As an insurance agent, your auto insurance loss ratio is the ratio of premiums to the amount of claims paid by the company for your specific book of business. Maintaining a good loss ratio is important because the company gives you liberty to write more policies if your ratio of payouts is low. Occasionally companies also offer bonuses for those with a lower loss ratio. Although you can't control all factors, because accidents do occur, you can do some things to lower your automobile loss ratio.

Step 1.

Check out the area where the individual lives. Although insurance companies know where the highest crime rates occur, these are often in chart form and as averages. You have the advantage because you know your town well. Don't market to these areas.

Step 2.

Use several different companies for quotes. If you find iffy behavior in your client, don't quote companies that offer a bonus for improved loss ratio. You can't refuse to sell insurance, but you don't have to use the same company for every client.

Step 3.

Watch the client's behavior on the cell phone. If it rings constantly while you're interviewing him and he responds, chances are he answers while he drives. This can cause accidents, so use an alternative company for his application.

Step 4.

Direct your marketing list to married men and families, because married men often have fewer accidents than single men the same age. Younger women statistically have fewer accidents and tickets than men the same age, so marketing to women is another option.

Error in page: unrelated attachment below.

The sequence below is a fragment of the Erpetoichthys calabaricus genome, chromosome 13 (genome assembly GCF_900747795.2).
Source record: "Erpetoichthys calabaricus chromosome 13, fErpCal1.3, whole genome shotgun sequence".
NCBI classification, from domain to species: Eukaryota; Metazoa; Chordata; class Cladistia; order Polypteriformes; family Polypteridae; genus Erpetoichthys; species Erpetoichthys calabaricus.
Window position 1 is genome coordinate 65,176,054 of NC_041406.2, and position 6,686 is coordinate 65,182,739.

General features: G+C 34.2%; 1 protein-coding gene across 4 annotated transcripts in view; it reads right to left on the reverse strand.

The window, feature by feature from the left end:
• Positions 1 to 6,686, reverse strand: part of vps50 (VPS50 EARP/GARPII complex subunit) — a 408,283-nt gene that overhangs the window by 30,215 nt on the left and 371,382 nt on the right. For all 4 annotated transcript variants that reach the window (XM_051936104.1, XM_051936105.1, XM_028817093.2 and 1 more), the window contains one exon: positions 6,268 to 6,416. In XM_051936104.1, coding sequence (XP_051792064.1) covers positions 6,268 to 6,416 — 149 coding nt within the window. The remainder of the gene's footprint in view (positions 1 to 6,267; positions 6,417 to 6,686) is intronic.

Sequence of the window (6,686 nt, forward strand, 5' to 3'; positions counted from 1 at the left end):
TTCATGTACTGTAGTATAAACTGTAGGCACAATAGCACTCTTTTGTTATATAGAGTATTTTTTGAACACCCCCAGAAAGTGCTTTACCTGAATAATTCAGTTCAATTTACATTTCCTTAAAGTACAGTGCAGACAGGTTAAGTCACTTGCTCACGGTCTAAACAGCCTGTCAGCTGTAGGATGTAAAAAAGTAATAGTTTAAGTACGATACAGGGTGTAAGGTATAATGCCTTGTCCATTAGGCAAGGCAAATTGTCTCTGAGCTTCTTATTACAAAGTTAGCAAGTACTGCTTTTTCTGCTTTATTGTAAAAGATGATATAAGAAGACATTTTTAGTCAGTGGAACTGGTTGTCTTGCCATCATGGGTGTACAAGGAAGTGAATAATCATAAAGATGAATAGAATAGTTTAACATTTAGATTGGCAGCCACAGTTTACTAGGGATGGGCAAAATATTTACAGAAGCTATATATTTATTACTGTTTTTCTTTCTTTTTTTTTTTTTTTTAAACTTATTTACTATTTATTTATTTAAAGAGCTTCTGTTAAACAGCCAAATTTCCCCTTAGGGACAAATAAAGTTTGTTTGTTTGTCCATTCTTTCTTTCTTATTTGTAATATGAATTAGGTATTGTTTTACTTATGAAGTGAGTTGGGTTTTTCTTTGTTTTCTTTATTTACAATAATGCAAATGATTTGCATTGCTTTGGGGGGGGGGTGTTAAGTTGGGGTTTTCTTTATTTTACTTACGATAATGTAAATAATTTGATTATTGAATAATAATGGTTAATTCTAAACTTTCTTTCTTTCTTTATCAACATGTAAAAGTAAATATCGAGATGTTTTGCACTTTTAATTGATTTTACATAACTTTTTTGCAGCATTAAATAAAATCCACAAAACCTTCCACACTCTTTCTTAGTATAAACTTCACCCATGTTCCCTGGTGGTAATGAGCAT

Step 5.

Recommend higher deductibles for your clients. Many accidents are fender-benders that don't meet high deductibles or are so close that clients prefer to pay for the damage themselves rather than incur a claim. By recommending a higher deductible, you lower the amount of premium you receive. But that doesn't matter because the potential payouts keep your loss ratio a lot lower.

Step 6.

Secure referrals from clients you know have excellent records. Most people enjoy the company of people similar to them. The maniac driver is seldom included in the carpool-driving list. Ask your clients for names of people they consider good drivers. Explain that the fewer accidents paid by the company, the lower the premium becomes in the future.

Step 7.

Include all the information you can when you're writing an application for clients, and select your marketing list carefully. Ask about any drivers who frequently use the car. A good driver might have a crazy boyfriend or girlfriend who often drives the car. Know your clients well. Include all the information about them on the application so the insurance company can make the selection.